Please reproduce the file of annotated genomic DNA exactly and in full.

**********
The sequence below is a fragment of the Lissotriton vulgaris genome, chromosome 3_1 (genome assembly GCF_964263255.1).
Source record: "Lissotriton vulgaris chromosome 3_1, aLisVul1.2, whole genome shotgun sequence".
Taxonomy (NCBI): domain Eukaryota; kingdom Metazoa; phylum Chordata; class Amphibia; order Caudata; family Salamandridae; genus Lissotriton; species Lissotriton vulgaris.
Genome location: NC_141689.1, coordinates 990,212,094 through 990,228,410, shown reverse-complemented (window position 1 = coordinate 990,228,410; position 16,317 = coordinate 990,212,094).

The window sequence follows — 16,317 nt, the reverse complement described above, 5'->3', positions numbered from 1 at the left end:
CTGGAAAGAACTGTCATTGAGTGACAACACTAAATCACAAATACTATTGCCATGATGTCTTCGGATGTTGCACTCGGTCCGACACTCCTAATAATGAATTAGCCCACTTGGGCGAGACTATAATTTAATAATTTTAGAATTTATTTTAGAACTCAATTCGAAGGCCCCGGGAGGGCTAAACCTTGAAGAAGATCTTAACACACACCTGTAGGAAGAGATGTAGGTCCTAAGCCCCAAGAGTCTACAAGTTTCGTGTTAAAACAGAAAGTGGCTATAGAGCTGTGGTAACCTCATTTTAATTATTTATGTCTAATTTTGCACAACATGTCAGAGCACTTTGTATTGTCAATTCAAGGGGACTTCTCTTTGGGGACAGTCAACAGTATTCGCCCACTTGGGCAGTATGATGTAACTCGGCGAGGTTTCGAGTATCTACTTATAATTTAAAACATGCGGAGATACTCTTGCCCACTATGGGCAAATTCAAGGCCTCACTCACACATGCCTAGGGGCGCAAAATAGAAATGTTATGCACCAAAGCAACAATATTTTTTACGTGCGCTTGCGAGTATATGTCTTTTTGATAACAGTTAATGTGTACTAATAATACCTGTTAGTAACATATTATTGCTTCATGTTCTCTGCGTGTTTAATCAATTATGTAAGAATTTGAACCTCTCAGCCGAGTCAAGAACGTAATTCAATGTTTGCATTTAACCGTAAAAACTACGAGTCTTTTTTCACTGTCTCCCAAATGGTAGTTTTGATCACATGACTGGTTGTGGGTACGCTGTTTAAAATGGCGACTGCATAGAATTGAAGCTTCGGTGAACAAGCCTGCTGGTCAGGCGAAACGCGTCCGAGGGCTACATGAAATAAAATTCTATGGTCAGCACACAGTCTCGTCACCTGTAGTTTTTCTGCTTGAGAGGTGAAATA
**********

The sequence below is a fragment of the Lissotriton vulgaris genome, chromosome 3_1 (genome assembly GCF_964263255.1).
Source record: "Lissotriton vulgaris chromosome 3_1, aLisVul1.2, whole genome shotgun sequence".
Taxonomy (NCBI): domain Eukaryota; kingdom Metazoa; phylum Chordata; class Amphibia; order Caudata; family Salamandridae; genus Lissotriton; species Lissotriton vulgaris.
Genome location: NC_141689.1, coordinates 990,212,094 through 990,228,410, shown reverse-complemented (window position 1 = coordinate 990,228,410; position 16,317 = coordinate 990,212,094).

The window sequence follows — 16,317 nt, the reverse complement described above, 5'->3', positions numbered from 1 at the left end:
CTGGAAAGAACTGTCATTGAGTGACAACACTAAATCACAAATACTATTGCCATGATGTCTTCGGATGTTGCACTCGGTCCGACACTCCTAATAATGAATTAGCCCACTTGGGCGAGACTATAATTTAATAATTTTAGAATTTATTTTAGAACTCAATTCGAAGGCCCCGGGAGGGCTAAACCTTGAAGAAGATCTTAACACACACCTGTAGGAAGAGATGTAGGTCCTAAGCCCCAAGAGTCTACAAGTTTCGTGTTAAAACAGAAAGTGGCTATAGAGCTGTGGTAACCTCATTTTAATTATTTATGTCTAATTTTGCACAACATGTCAGAGCACTTTGTATTGTCAATTCAAGGGGACTTCTCTTTGGGGACAGTCAACAGTATTCGCCCACTTGGGCAGTATGATGTAACTCGGCGAGGTTTCGAGTATCTACTTATAATTTAAAACATGCGGAGATACTCTTGCCCACTATGGGCAAATTCAAGGCCTCACTCACACATGCCTAGGGGCGCAAAATAGAAATGTTATGCACCAAAGCAACAATATTTTTTACGTGCGCTTGCGAGTATATGTCTTTTTGATAACAGTTAATGTGTACTAATAATACCTGTTAGTAACATATTATTGCTTCATGTTCTCTGCGTGTTTAATCAATTATGTAAGAATTTGAACCTCTCAGCCGAGTCAAGAACGTAATTCAATGTTTGCATTTAACCGTAAAAACTACGAGTCTTTTTTCACTGTCTCCCAAATGGTAGTTTTGATCACATGACTGGTTGTGGGTACGCTGTTTAAAATGGCGACTGCATAGAATTGAAGCTTCGGTGAACAAGCCTGCTGGTCAGGCGAAACGCGTCCGAGGGCTACATGAAATAAAATTCTATGGTCAGCACACAGTCTCGTCACCTGTAGTTTTTCTGCTTGAGAGGTGAAATA